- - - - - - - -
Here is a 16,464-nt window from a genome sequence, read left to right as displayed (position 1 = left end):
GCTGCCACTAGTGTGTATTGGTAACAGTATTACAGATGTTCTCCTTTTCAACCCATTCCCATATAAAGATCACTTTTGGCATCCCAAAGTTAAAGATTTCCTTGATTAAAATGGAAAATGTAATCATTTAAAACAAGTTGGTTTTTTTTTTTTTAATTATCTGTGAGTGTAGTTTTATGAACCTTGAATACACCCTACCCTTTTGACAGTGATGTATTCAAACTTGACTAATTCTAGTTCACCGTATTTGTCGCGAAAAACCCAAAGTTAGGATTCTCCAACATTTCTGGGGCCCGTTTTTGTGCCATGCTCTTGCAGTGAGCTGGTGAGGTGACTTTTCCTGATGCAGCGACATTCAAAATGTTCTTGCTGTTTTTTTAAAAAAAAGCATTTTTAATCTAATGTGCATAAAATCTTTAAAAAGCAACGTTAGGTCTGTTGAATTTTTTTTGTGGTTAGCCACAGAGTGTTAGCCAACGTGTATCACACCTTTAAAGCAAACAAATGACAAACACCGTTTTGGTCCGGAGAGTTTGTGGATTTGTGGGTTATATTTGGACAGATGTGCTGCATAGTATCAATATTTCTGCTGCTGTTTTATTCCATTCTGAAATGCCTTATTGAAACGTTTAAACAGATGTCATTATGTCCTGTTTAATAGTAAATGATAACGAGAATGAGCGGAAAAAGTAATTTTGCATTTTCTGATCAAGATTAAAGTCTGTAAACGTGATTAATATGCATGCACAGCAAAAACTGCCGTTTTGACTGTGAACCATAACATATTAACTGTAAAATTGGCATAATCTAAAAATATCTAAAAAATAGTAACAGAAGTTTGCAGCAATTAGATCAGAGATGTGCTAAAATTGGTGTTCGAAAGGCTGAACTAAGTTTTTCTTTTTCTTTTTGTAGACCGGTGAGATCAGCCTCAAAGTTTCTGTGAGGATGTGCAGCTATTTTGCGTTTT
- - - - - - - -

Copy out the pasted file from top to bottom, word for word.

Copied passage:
Here is a 16,464-nt window from a genome sequence, read left to right as displayed (position 1 = left end):
GCTGCCACTAGTGTGTATTGGTAACAGTATTACAGATGTTCTCCTTTTCAACCCATTCCCATATAAAGATCACTTTTGGCATCCCAAAGTTAAAGATTTCCTTGATTAAAATGGAAAATGTAATCATTTAAAACAAGTTGGTTTTTTTTTTTTTAATTATCTGTGAGTGTAGTTTTATGAACCTTGAATACACCCTACCCTTTTGACAGTGATGTATTCAAACTTGACTAATTCTAGTTCACCGTATTTGTCGCGAAAAACCCAAAGTTAGGATTCTCCAACATTTCTGGGGCCCGTTTTTGTGCCATGCTCTTGCAGTGAGCTGGTGAGGTGACTTTTCCTGATGCAGCGACATTCAAAATGTTCTTGCTGTTTTTTTAAAAAAAAGCATTTTTAATCTAATGTGCATAAAATCTTTAAAAAGCAACGTTAGGTCTGTTGAATTTTTTTTGTGGTTAGCCACAGAGTGTTAGCCAACGTGTATCACACCTTTAAAGCAAACAAATGACAAACACCGTTTTGGTCCGGAGAGTTTGTGGATTTGTGGGTTATATTTGGACAGATGTGCTGCATAGTATCAATATTTCTGCTGCTGTTTTATTCCATTCTGAAATGCCTTATTGAAACGTTTAAACAGATGTCATTATGTCCTGTTTAATAGTAAATGATAACGAGAATGAGCGGAAAAAGTAATTTTGCATTTTCTGATCAAGATTAAAGTCTGTAAACGTGATTAATATGCATGCACAGCAAAAACTGCCGTTTTGACTGTGAACCATAACATATTAACTGTAAAATTGGCATAATCTAAAAATATCTAAAAAATAGTAACAGAAGTTTGCAGCAATTAGATCAGAGATGTGCTAAAATTGGTGTTCGAAAGGCTGAACTAAGTTTTTCTTTTTCTTTTTGTAGACCGGTGAGATCAGCCTCAAAGTTTCTGTGAGGATGTGCAGCTATTTTGCGTTTT